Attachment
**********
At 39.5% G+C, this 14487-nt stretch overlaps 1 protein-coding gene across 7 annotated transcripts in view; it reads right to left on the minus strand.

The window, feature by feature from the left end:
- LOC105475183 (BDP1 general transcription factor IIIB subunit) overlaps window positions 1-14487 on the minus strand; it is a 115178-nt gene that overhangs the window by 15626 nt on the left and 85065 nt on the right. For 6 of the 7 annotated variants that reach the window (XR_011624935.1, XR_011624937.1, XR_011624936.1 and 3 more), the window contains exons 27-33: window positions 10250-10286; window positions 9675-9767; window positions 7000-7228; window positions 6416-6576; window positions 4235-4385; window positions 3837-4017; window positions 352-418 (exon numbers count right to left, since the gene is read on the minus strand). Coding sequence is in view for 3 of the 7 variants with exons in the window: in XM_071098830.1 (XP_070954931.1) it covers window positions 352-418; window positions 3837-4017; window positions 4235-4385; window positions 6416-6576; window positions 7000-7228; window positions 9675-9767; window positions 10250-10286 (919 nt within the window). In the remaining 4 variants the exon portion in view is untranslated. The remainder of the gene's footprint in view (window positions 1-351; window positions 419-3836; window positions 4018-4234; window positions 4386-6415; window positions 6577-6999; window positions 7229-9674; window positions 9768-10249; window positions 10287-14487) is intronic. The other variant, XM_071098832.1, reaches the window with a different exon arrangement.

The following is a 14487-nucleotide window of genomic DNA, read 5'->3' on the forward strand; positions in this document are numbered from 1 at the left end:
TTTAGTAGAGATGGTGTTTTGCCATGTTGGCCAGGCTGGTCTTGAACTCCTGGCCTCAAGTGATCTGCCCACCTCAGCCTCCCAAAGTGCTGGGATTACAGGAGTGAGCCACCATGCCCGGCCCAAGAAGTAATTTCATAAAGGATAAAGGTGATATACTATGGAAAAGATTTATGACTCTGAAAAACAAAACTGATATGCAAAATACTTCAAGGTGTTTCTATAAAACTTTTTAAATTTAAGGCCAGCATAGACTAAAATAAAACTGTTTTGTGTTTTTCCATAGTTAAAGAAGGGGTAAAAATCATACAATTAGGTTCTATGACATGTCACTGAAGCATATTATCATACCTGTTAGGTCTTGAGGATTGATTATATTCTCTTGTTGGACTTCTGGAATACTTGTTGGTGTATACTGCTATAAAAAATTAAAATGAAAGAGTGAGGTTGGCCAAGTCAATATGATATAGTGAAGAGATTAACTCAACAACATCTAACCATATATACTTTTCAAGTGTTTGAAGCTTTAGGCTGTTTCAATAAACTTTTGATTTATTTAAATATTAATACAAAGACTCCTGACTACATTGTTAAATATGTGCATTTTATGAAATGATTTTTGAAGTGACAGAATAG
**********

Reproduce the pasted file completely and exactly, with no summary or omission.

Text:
At 39.5% G+C, this 14487-nt stretch overlaps 1 protein-coding gene across 7 annotated transcripts in view; it reads right to left on the minus strand.

The window, feature by feature from the left end:
- LOC105475183 (BDP1 general transcription factor IIIB subunit) overlaps window positions 1-14487 on the minus strand; it is a 115178-nt gene that overhangs the window by 15626 nt on the left and 85065 nt on the right. For 6 of the 7 annotated variants that reach the window (XR_011624935.1, XR_011624937.1, XR_011624936.1 and 3 more), the window contains exons 27-33: window positions 10250-10286; window positions 9675-9767; window positions 7000-7228; window positions 6416-6576; window positions 4235-4385; window positions 3837-4017; window positions 352-418 (exon numbers count right to left, since the gene is read on the minus strand). Coding sequence is in view for 3 of the 7 variants with exons in the window: in XM_071098830.1 (XP_070954931.1) it covers window positions 352-418; window positions 3837-4017; window positions 4235-4385; window positions 6416-6576; window positions 7000-7228; window positions 9675-9767; window positions 10250-10286 (919 nt within the window). In the remaining 4 variants the exon portion in view is untranslated. The remainder of the gene's footprint in view (window positions 1-351; window positions 419-3836; window positions 4018-4234; window positions 4386-6415; window positions 6577-6999; window positions 7229-9674; window positions 9768-10249; window positions 10287-14487) is intronic. The other variant, XM_071098832.1, reaches the window with a different exon arrangement.

The following is a 14487-nucleotide window of genomic DNA, read 5'->3' on the forward strand; positions in this document are numbered from 1 at the left end:
TTTAGTAGAGATGGTGTTTTGCCATGTTGGCCAGGCTGGTCTTGAACTCCTGGCCTCAAGTGATCTGCCCACCTCAGCCTCCCAAAGTGCTGGGATTACAGGAGTGAGCCACCATGCCCGGCCCAAGAAGTAATTTCATAAAGGATAAAGGTGATATACTATGGAAAAGATTTATGACTCTGAAAAACAAAACTGATATGCAAAATACTTCAAGGTGTTTCTATAAAACTTTTTAAATTTAAGGCCAGCATAGACTAAAATAAAACTGTTTTGTGTTTTTCCATAGTTAAAGAAGGGGTAAAAATCATACAATTAGGTTCTATGACATGTCACTGAAGCATATTATCATACCTGTTAGGTCTTGAGGATTGATTATATTCTCTTGTTGGACTTCTGGAATACTTGTTGGTGTATACTGCTATAAAAAATTAAAATGAAAGAGTGAGGTTGGCCAAGTCAATATGATATAGTGAAGAGATTAACTCAACAACATCTAACCATATATACTTTTCAAGTGTTTGAAGCTTTAGGCTGTTTCAATAAACTTTTGATTTATTTAAATATTAATACAAAGACTCCTGACTACATTGTTAAATATGTGCATTTTATGAAATGATTTTTGAAGTGACAGAATAG